A number of efficiencies have been made to meet a tight construction programme, in particular the emphasis on prefabrication. The use of prefabrication in construction offers the potential for a reduction in construction programme, improves health and safety because construction is undertaken in a controlled factory environment, reduces waste and ensures precision and efficiency.

Examples of the use of prefabrication in this project include the vacuum collection pots, control kiosk delivered to site fully fitted and wired with pumps and MCC, kiosk base slab, vacuum collection tank, valve chamber and pump station.

All off-site manufacture components were consecutively programmed for delivery to ensure only one crane visit was required, and the vacuum pumps are fitted with retractable wheels, which eliminates the requirement for manual handling.

Hermelock’s composite manhole covers have been used in both the highway verge and on private property. They are constructed from polyurethane and reinforced with fibreglass with matching frame made of reinforced polypropylene. Its major advantages include; being lightweight, having a bolting system, odour-proof sealing, resistance to chemical attack, non-conductive and water-tight properties, resisting loads according to the standards EN-124 class D-400 and having zero scrap value, thereby preventing theft.
They have been given a 25 year guarantee (subject to correct loading requirements and installation) and, providing they are successful, will be added to the approved products, having been approved by STW standards development.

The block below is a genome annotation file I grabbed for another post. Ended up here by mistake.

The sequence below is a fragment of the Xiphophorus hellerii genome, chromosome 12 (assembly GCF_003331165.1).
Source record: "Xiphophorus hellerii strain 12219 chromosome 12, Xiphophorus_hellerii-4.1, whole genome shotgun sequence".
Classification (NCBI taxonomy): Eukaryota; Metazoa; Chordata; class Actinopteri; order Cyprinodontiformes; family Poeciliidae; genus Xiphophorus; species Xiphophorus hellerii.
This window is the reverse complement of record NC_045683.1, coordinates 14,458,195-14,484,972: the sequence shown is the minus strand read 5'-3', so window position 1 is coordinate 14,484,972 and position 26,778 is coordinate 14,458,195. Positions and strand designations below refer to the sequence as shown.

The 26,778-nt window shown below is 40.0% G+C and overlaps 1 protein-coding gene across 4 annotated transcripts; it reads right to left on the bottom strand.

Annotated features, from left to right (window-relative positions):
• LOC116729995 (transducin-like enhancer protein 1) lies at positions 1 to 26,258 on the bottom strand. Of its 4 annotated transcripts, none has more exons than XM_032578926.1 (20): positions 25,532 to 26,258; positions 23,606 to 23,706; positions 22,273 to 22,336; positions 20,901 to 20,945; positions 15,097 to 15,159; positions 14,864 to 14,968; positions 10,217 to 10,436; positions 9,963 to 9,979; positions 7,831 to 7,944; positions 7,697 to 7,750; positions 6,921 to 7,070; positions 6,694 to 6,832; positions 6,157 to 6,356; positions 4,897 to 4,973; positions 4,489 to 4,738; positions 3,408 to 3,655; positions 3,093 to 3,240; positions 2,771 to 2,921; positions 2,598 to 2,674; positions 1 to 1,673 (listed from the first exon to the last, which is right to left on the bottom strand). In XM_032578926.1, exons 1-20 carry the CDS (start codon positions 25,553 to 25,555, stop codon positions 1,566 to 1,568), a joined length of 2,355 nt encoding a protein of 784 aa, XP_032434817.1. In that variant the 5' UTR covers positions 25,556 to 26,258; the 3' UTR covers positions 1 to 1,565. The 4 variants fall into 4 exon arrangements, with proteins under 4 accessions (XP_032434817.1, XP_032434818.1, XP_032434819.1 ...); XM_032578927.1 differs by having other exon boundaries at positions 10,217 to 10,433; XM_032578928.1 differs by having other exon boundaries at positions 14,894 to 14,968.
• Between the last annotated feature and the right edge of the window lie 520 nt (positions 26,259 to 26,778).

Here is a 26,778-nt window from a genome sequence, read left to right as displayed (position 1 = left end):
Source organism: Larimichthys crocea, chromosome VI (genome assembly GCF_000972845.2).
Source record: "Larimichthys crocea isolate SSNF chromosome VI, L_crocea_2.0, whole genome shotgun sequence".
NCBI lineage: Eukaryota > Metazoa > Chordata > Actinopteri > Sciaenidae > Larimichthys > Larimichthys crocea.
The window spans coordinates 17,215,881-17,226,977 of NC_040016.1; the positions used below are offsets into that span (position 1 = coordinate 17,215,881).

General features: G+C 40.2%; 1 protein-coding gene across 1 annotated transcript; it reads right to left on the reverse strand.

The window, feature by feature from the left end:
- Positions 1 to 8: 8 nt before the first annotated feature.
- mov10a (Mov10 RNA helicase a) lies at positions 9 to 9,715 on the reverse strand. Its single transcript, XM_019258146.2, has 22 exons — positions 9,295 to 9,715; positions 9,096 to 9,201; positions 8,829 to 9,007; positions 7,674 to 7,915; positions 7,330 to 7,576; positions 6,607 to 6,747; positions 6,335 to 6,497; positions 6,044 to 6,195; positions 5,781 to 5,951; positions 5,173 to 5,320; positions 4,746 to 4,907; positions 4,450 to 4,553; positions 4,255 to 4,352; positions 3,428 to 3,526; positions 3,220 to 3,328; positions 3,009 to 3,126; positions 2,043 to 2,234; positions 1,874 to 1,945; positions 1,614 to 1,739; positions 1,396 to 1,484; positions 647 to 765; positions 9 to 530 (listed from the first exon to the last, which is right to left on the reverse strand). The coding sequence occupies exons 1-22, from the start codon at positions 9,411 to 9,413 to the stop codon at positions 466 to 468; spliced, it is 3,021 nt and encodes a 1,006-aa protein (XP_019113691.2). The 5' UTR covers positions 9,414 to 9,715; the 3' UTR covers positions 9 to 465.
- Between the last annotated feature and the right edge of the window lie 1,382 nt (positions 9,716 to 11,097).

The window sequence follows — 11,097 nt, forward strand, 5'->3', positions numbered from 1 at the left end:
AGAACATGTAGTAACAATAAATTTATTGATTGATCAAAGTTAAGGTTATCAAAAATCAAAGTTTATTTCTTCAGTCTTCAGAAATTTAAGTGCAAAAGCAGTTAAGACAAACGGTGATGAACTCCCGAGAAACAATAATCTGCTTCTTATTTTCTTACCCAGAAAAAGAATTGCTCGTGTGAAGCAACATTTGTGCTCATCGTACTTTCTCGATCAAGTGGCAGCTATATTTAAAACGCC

(left) Hermelock composite cover - Courtesy of Severn Trent Water and (right) Narrow trench created by trencher machine - Courtesy of NMCNomenca

(left) Hermelock composite cover – Courtesy of Severn Trent Water and (right) Narrow trench created by trencher machine – Courtesy of NMCNomenca

The vacuum mains have been installed using a road trencher, where possible, to excavate narrow trenches to the required depth to reduce the extent of highway reinstatement. It is a rapid method of excavating within the road, typically achieving between 150 and 200m per day. All the pipe-laying and telemetry is carried out from the surface, eliminating the need to enter the trench. Foamed concrete, which is used to backfill the trench, has several advantages:

  • Its air content (between 50% and 75% by volume) makes it a very lightweight and free-flowing material. It is therefore easy to place, pour or pump to the required location.
  • It is self-levelling, which eliminates the requirement for compaction/vibration.
  • It is less likely to crush objects below it.
  • It imposes less lateral loading.
  • It is a sound and thermal insulator.
  • It absorbs very little water, meaning it is resistant to freeze-thaw cycle that can cause spalling in traditional concrete, and offers reliable quality control because each batch can be quickly and easily reproduced.